I did most of my walking in college, going out multiple times a week because there was no one to notice me missing. I had keys to every door and knew that no one would be checking on me in the night, so I could keep my own schedule and wander when the need took me. I went to college away from any large city, firmly planted on the edge of suburbs just like the ones I grew up in, and carried on a habit I’d formed in high school. After all, when you can’t sleep and your body is so used to being unable that you can go a night or two without before you eventually crash, a night is incredibly long. Unless you have the right financial or emotional support systems in place, you eventually run out of ways to fill your time. An endless, empty night can be a dangerous thing when you can’t sleep becaues your thoughts have grown too dark or wild to let you relax your body enough to rest. So you find ways to fill it.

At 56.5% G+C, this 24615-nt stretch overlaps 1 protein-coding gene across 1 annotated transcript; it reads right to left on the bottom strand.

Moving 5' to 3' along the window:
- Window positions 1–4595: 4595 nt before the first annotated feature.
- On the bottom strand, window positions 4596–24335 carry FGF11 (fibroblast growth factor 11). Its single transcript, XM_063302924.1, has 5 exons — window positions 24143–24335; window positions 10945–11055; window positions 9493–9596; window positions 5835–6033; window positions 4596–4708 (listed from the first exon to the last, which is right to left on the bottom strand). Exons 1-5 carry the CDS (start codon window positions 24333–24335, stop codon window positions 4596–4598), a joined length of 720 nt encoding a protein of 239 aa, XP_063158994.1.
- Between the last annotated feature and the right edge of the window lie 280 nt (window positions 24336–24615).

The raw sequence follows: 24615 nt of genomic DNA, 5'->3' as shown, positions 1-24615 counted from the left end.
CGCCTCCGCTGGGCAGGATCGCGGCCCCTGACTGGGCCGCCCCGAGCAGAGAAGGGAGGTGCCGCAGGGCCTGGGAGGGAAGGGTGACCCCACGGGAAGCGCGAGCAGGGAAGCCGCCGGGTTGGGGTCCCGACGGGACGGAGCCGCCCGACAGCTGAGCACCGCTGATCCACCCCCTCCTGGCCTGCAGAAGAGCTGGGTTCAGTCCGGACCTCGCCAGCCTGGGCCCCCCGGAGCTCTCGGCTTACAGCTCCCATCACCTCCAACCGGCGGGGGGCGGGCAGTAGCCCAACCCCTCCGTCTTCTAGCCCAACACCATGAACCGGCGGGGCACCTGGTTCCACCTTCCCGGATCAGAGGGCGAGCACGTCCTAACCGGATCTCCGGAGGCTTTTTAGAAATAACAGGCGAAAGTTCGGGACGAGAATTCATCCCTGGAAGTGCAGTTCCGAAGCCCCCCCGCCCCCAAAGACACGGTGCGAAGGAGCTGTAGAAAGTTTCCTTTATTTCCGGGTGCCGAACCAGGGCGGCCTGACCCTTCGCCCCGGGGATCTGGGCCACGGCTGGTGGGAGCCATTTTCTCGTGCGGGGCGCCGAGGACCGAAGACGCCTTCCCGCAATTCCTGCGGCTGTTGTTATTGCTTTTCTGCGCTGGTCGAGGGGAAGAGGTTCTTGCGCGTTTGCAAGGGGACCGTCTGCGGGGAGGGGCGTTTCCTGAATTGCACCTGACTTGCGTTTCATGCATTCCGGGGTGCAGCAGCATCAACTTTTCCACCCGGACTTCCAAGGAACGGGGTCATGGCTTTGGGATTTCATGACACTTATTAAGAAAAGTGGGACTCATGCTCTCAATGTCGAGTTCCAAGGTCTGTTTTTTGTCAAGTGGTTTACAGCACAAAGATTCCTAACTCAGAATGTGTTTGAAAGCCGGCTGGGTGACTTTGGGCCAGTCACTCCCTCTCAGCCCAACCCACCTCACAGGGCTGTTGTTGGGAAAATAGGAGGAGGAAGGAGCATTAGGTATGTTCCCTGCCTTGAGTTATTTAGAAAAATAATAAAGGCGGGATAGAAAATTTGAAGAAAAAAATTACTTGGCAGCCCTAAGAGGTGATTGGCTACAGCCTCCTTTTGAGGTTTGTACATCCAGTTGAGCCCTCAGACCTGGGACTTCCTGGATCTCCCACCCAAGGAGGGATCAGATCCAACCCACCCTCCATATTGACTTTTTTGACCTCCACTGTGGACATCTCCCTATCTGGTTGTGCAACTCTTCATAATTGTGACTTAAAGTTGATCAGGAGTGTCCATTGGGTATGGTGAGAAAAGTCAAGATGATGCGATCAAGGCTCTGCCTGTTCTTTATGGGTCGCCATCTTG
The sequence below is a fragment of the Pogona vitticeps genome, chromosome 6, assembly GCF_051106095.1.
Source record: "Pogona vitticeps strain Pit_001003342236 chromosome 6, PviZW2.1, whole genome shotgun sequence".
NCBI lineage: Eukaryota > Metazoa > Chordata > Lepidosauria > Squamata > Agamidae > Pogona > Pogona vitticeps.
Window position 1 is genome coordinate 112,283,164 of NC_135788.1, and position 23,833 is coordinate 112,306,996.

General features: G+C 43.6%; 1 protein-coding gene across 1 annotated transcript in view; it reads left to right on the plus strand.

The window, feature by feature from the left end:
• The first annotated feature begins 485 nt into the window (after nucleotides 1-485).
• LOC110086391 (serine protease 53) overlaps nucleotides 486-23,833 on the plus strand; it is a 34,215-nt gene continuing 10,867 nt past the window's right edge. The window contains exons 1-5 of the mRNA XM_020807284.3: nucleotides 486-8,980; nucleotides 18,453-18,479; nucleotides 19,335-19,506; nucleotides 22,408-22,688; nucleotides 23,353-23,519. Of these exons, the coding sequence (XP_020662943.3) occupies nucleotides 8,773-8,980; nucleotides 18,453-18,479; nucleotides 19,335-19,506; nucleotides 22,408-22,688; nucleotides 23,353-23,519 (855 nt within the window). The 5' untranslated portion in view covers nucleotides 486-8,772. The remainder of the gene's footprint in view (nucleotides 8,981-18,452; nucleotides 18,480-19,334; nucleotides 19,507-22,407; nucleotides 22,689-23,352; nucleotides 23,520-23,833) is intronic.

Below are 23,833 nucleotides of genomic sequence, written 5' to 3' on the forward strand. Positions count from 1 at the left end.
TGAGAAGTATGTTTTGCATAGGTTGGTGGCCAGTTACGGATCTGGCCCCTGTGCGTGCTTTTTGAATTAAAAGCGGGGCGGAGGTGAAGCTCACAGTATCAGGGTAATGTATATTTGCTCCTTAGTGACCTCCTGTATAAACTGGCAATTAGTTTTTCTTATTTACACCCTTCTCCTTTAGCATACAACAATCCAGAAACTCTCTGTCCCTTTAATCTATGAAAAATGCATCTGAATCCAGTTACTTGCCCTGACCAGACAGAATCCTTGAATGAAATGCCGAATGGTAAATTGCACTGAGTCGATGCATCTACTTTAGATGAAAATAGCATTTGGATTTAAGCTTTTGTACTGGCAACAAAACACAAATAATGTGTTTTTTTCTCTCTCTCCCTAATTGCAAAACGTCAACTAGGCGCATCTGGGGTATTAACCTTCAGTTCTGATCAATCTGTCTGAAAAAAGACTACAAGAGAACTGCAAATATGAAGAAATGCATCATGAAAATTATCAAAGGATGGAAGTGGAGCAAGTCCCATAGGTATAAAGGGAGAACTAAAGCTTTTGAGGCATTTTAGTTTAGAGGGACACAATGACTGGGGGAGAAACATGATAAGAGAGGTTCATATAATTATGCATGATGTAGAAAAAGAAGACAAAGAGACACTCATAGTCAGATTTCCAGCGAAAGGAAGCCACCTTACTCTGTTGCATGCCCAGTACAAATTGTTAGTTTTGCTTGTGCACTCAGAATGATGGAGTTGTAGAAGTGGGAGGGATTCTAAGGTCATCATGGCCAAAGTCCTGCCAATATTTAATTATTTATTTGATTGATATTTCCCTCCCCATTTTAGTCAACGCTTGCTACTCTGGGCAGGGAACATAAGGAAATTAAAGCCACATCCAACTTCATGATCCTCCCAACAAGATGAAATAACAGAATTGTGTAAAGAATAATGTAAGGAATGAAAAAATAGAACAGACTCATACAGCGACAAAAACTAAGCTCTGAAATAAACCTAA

In high school, I snuck out a lot compared to most of the other kids I knew, even though I went to far fewer parties. I don’t think anyone in my family knows this, because I knew every bend in the floorboards and could command the creaks of the house to fall silent in a way that no one else could. I had my own keys, after all, so it was a simple thing to silently creep down the starts, slide open the lock, and then close it again from the outside without anyone noticing. There was a forest full of deer paths, horse riding trails, and clearings I remembered from my younger days when my parents still allowed me to play pretend games on my own so long as I came home when they called, and I grew to know it better in the dark than I ever had in the light. There was always talk from the adults around me of coyotes and raccoons and deer prowling in the woods that implied danger, but they were the same abstract dangers that threatened kids walking to the park four blocks away by themselves. I was just as threatened by wild animals in the stretch of nature surrounded by suburbia as I was by razor blades hidden in candy and strangers in my neighborhood offering me rides home in their unmarked vans.